We wish these companies well! Please let us know if you are interested in commentary or analysis on similarities/differences in their clinical and business models.


Harris Interactive is studying attitudes and health care patterns of 10,000 chronically ill patients. 
Initial findings:

1) Non-compliance among patients is rampant, but varies dramatically. Only 43% of those using prescription drugs have taken them properly, as prescribed by their doctor, for the past 12 months. All the rest have in some way been non-compliant, and for some disease groups the story is far worse. Those with diabetes (50%) and hypertension (49%) report the highest levels of compliance, while those with back problems (36%), asthma (34%), depression (28%) or migraines (28%) are having the hardest time taking their drugs as prescribed.

2) Insurance coverage is a big factor in drug use, especially for the elderly. Those people without drug coverage are more likely to not fill a prescription or be in some way non-compliant, as compared to those with some or full drug coverage. Seniors show the biggest discrepancy. 52% of those over 65 without drug coverage have in some way reduced their drug use, compared to only 30% of those with at least some coverage.

3) The chronically ill are active in online health; but commercial Web players, not traditional health care stakeholders, are winning online. 87% of the chronically ill who are online have looked for health care information on the Internet. 59% of the chronically ill who have looked for health care information online have looked at commercial Web sites-health pages or vertical portals ("vortals") such as or AOL's health channel. These types of sites are far more popular with the chronically ill (and for that matter all Internet users) than sites provided by traditional health care stakeholders - hospitals, pharmaceutical companies, insurance plans, or even patient advocacy groups.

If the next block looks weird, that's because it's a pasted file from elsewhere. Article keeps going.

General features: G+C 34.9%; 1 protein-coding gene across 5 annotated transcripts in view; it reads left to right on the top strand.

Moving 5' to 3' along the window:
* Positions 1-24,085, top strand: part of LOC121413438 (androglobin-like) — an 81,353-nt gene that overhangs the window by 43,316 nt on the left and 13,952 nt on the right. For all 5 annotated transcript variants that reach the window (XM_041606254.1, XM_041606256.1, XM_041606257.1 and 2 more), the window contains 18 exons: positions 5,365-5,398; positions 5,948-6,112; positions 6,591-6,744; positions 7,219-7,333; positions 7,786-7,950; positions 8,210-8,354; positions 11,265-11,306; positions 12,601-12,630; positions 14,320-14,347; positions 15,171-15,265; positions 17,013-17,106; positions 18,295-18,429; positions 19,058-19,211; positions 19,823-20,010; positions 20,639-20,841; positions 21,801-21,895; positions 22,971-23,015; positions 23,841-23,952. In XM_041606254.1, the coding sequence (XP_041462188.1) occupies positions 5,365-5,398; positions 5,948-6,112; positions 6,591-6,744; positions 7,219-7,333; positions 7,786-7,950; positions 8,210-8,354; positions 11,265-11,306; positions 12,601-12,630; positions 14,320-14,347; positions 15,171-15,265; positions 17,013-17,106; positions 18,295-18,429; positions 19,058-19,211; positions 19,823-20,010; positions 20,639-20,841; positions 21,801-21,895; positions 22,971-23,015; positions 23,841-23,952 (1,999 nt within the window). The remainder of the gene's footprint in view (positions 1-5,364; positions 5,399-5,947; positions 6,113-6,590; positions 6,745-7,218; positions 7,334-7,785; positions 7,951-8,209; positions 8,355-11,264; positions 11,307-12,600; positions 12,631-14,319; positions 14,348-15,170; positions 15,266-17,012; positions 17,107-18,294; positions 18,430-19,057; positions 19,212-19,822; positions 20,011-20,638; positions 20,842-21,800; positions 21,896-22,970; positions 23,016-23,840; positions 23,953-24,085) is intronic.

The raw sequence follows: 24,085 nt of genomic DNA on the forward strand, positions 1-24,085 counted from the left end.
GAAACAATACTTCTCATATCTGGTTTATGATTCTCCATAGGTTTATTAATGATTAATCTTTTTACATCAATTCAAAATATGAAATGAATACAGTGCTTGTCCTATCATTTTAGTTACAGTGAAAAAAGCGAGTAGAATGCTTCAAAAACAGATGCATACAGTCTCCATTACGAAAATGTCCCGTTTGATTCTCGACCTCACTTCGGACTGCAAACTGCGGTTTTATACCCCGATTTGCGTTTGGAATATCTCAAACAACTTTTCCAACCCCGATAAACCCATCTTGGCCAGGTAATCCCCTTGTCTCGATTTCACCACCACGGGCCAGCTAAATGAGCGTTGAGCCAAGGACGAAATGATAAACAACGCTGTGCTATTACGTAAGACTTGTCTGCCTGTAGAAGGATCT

Cyberdialogue has released a 9-page summary describing changes in doctor-patient relationships due to the Internet. The research examined impacts on doctor selection, on doctor-patient roles, and on patient education. A few interesting findings: 

50% of online users would be interested in using a web site operated by their doctor's office. This contrasts with the 4% of offices who have web sites.

48% of online patients would like to be able to communicate with their doctors offices via e-mail, but only 3% are doing so. 11% are aware of their doctor's e-mail address. 

74% of online patients agree that a doctor's recommendation would make them more likely to trust a web site; however, only 4% say that they currently use doctor recommendations as a means of finding sites they use. 

The report concludes: "...the question is whether physicians will participate themselves or leave (the Internet) as a medium for others to control."


A group of "anthropologists, psychologists, communication scholars and engineers" sponsored by Intel conducted an ethnographic research project with 100 health care practitioners. (Ethnographic = they hung out, watched, and asked questions of the doctors and their staffs.) The researchers observed daily frustrations in physician offices and considered possible technological solutions.